3. Appoint director, Office of Drug Safety

CDER will conduct a national search to fill the currently vacant position of Director of the Office of Drug Safety, which is responsible for overseeing the post-marketing safety program for all drugs. The Center is seeking a candidate who is a nationally recognized drug safety expert with knowledge of the basic science of drug development and surveillance, and has a strong commitment to the protection of public health.

4. Conduct drug safety/risk management consultations

In the coming year, CDER will conduct workshops and Advisory Committee meetings to discuss complex drug safety and risk management issues. These may include emerging concerns for products that are investigational or already marketed. Examples of input that might be sought include whether a particular safety concern alters the risk to benefit balance of a drug; whether FDA should request a sponsor to conduct a particular type of study to further address an issue; what types of studies would best answer the question; whether a finding is unique to one product or seems to be a drug class effect; whether a labeling change is warranted and, if so, what type, and how to otherwise facilitate careful and informed use of a drug.These consultations will include experts from FDA, other federal agencies, academia, the pharmaceutical industry and the healthcare community.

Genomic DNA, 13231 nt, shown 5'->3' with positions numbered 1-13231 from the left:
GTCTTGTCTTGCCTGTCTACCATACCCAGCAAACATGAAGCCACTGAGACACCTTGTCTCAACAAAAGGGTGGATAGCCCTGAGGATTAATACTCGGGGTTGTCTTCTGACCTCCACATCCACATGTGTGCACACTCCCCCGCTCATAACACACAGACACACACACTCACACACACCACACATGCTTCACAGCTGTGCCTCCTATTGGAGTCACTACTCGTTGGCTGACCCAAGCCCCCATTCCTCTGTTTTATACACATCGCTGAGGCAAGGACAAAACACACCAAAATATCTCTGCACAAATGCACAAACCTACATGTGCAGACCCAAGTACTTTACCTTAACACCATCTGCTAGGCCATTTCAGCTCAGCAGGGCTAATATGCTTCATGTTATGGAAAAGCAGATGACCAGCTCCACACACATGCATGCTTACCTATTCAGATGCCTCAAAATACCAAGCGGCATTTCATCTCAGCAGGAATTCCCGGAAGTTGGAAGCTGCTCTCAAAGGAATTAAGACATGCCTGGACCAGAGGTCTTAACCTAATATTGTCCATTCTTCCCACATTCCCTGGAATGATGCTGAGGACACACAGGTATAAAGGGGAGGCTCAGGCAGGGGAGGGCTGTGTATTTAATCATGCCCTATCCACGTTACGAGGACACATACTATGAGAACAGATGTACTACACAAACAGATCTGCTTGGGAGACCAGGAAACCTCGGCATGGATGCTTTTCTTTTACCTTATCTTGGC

5. Publish risk management guidances

By the end of this year, FDA intends to publish final versions of three guidances that have been developed by our agency to help pharmaceutical firms manage risks involving drugs and biological products. These documents are "Premarketing Guidance," covering risk assessment of pharmaceuticals prior to their marketing; "RiskMAP Guidance," which deals with the development and use of risk-minimization action plans; and "Pharmacovigilance Guidance," which discusses post-marketing risk assessment, good pharmacovigilance practices and pharmacoepidemiologic assessment. These guidances, which were first issued as draft guidances in May, 2004, are designed to assist manufacturers in the management and minimization of risks of pharmaceutical products throughout their life cycle.

These guidances should assist pharmaceutical firms in identifying and assessing potential safety risks before a drug reaches the market and also after a drug is already on the market using good pharmacovigilance practices and pharmacoepidemiologic assessment.

I am satisfied that these additional activities will strengthen the agency's program to greater ensure the safety of medical products that are making a major contribution to the health and quality of life of millions of Americans. Medicines that receive FDA approval are among the safest in the world; the measures we are taking are designed to strengthen this quality as well as our consumers' confidence that FDA's processes ensure the highest protection of the public health.

Source: FDA

Posted: November 2004